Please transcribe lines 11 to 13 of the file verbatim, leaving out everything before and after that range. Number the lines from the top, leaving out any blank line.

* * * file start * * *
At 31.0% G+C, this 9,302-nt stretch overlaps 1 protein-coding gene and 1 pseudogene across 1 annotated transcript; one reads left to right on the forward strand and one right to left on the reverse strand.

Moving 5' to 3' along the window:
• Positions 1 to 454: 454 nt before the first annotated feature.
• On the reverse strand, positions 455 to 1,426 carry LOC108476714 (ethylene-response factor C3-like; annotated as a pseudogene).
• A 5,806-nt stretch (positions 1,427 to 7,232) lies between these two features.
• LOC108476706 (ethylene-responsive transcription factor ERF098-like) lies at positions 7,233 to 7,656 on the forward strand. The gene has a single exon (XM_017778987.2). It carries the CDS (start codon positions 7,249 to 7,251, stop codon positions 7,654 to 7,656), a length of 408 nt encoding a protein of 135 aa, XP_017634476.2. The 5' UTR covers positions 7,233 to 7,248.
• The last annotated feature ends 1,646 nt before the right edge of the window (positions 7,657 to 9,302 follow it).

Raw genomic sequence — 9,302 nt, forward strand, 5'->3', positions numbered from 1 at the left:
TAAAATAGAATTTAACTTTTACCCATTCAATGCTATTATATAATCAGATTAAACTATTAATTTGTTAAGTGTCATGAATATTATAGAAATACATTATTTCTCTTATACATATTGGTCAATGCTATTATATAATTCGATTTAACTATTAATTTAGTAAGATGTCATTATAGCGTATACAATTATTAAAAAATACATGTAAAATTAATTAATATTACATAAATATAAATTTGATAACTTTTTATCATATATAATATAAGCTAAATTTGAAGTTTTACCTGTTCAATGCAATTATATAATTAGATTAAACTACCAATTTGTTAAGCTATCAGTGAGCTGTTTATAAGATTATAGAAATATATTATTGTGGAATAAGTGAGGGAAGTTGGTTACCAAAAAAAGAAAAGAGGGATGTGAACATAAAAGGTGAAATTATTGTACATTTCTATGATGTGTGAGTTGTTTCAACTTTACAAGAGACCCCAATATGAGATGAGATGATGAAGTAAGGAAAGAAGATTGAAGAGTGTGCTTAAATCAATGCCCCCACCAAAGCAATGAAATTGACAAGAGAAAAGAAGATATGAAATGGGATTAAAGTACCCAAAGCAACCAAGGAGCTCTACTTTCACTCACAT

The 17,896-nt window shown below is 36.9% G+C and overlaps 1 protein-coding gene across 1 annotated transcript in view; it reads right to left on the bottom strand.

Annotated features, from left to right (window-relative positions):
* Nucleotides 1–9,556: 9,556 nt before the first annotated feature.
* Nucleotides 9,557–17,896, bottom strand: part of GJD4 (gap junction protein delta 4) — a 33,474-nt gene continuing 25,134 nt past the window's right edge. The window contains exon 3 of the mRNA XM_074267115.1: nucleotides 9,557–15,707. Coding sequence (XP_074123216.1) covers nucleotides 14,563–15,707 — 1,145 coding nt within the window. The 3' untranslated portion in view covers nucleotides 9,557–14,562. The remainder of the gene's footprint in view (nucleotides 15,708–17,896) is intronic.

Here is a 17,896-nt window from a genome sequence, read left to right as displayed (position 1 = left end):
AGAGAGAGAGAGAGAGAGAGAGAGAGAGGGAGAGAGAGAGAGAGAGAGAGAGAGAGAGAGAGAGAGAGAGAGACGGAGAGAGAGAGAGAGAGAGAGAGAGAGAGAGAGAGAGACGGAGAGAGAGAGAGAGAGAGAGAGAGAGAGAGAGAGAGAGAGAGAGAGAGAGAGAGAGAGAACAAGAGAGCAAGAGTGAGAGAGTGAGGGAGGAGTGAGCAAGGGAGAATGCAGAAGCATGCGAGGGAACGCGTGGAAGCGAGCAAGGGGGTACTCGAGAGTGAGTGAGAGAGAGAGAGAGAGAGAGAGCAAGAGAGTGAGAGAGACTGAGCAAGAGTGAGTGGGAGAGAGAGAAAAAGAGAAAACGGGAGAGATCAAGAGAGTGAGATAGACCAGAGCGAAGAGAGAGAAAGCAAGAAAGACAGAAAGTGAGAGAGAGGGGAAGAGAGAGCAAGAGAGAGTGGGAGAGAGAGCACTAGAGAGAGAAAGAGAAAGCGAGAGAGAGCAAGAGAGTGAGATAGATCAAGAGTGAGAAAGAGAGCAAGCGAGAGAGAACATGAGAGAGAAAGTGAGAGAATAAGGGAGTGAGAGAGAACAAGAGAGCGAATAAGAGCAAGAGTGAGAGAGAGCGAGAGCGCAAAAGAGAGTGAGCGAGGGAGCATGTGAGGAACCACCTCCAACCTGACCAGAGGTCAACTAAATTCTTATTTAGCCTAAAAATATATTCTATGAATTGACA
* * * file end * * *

Annotated features, from left to right (window-relative positions):
* Nucleotides 1–9,556: 9,556 nt before the first annotated feature.
* Nucleotides 9,557–17,896, bottom strand: part of GJD4 (gap junction protein delta 4) — a 33,474-nt gene continuing 25,134 nt past the window's right edge. The window contains exon 3 of the mRNA XM_074267115.1: nucleotides 9,557–15,707. Coding sequence (XP_074123216.1) covers nucleotides 14,563–15,707 — 1,145 coding nt within the window. The 3' untranslated portion in view covers nucleotides 9,557–14,562. The remainder of the gene's footprint in view (nucleotides 15,708–17,896) is intronic.